Google Honeycomb to run on dual core processor only

Tuesday, January 4, 2011, 13:12 by Tech Correspondent

Google Android 3.0 aka Honeycomb requires a dual core ARM Cortex 9 processor chipset to operate, such as Nvidia’s Tegra 2 chipset,  according to Bobby Cha, director of Korean consumer electronics company Enspert.

Cha has told PC Magazine that Motorola’s tablet (speculated to be called Motorola Xoom) will be the first device to use Honeycomb. The tablet was recently revealed by Google while its chief engineer used the device to demonstrate Honeycomb. Motorola’s tablet is to be a Google standard for what is likely version 3.0 of Android OS, and it has a Verizon logo on it. Incidentally, speculation is rife that Honeycomb may be Android 2.4 and not version 3.0.

Another minimum specification for Android Honeycomb, according to the director of Enspert, is 1280 x 720 pixel resolution. The optimum size for running the OS might be 10 inches, though there will be tablets as small as 7 inches using it. This information is corroborated by the spec lists of Android 3.0 tablets from LG and Samsung. These too use Tegra 2 processors and display at least 720p HD resolution.

The versions of Android for smartphones – those that preceded 3.0, can be used on a wide range of mobile devices; but since Honeycomb isn’t out yet, perhaps over a period of a year it will turn out to be quite as versatile like the previous versions of Android.

Windows Phone 7 requires a list of specific hardware, such as a 5 megapixel camera and ARM version 7 processor, etc. Sony Ericsson and other firms have found it difficult to differentiate their WP7 smartphone among others running the OS, because of the minimum hardware requirements that are rather on the high end – as opposed to less fussy and consequently cheaper hardware requirements that might have left a wider margin of choice for device manufacturers and for users as well. Also see: Microsoft to launch Windows for tablets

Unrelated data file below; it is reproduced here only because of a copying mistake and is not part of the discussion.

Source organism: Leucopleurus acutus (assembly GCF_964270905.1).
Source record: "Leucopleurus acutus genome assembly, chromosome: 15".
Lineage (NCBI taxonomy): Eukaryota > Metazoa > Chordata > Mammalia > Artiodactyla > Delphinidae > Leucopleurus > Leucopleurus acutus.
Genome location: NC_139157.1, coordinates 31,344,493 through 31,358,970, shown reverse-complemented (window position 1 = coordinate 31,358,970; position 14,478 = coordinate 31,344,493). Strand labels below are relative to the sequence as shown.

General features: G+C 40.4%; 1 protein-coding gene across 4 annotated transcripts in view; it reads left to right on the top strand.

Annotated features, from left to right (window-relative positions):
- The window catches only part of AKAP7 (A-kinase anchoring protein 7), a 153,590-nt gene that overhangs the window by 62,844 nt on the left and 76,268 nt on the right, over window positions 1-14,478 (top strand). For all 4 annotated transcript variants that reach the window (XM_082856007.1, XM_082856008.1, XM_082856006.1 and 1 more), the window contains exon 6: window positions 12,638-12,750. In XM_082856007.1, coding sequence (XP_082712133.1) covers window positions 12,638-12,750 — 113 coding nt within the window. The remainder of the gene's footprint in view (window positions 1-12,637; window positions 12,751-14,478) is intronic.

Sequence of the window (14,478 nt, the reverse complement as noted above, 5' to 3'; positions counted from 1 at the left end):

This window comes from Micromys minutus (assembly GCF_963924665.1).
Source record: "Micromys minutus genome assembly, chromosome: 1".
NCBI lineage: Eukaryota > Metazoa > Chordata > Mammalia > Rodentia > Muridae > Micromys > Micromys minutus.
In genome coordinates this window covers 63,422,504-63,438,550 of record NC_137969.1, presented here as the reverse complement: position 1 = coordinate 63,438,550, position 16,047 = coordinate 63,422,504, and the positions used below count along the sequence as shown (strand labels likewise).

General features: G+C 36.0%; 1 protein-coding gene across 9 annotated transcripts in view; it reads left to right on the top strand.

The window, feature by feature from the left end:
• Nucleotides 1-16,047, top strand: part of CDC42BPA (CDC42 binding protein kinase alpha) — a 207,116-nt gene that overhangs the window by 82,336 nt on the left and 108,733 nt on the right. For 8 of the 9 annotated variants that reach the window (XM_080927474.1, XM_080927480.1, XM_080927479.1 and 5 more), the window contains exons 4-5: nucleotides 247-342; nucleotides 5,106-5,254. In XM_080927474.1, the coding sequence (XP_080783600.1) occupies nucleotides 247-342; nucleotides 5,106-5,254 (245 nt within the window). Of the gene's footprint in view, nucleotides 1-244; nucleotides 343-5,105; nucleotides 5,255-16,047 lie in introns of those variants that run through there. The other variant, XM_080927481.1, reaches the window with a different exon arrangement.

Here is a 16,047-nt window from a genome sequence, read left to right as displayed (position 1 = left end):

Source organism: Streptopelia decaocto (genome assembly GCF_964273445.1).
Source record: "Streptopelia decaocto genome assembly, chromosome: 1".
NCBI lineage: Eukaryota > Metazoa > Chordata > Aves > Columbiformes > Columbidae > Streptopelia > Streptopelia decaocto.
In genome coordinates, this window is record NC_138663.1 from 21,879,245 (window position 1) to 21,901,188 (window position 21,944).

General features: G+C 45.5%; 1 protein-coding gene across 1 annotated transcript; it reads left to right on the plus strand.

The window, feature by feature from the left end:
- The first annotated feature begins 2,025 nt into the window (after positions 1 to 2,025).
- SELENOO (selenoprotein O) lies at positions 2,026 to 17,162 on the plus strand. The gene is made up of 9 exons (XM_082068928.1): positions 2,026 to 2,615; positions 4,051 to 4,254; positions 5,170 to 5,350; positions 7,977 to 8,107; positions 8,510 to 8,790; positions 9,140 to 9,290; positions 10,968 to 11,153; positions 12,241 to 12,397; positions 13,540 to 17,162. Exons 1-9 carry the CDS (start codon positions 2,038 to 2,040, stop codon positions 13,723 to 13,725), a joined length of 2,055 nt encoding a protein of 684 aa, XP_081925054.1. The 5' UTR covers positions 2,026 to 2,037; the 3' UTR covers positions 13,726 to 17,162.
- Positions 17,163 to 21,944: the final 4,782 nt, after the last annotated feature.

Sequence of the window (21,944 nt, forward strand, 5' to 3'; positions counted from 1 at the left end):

Google’s existing Android OS, meanwhile, allows for innovation because it has relatively simpler hardware demands. However, as Ensper’s Cha points out, the components that Android Honeycomb requires will be cheaper by the end of next year and this would mean that even lower end devices will use the OS.

Enspert has produced a $100 Android tablet called Identity Tab with a 3 megapixel camera, 1 GHz processor and 7-inch screen. The tablet will be exhibited at the CES 2011 this week when we will also find out which version of Android Enspert has used.

When Honeycomb devices are available, there will be two types of tablets using Android – those using Android 2.2 Froyo and those using the upcoming version of the OS. There are many types of devices between tablets and phones running Android now, such as Dell’s 5-inch device called Dell Streak; And Tegra 2 processors are said to deliver the kind of power that laptop computers do.

These developments are blurring the previously well defined gap between phones and computers, and perhaps all the versions of Android OS are meant to enable all such devices with varying combinations of hardware to co-exist.

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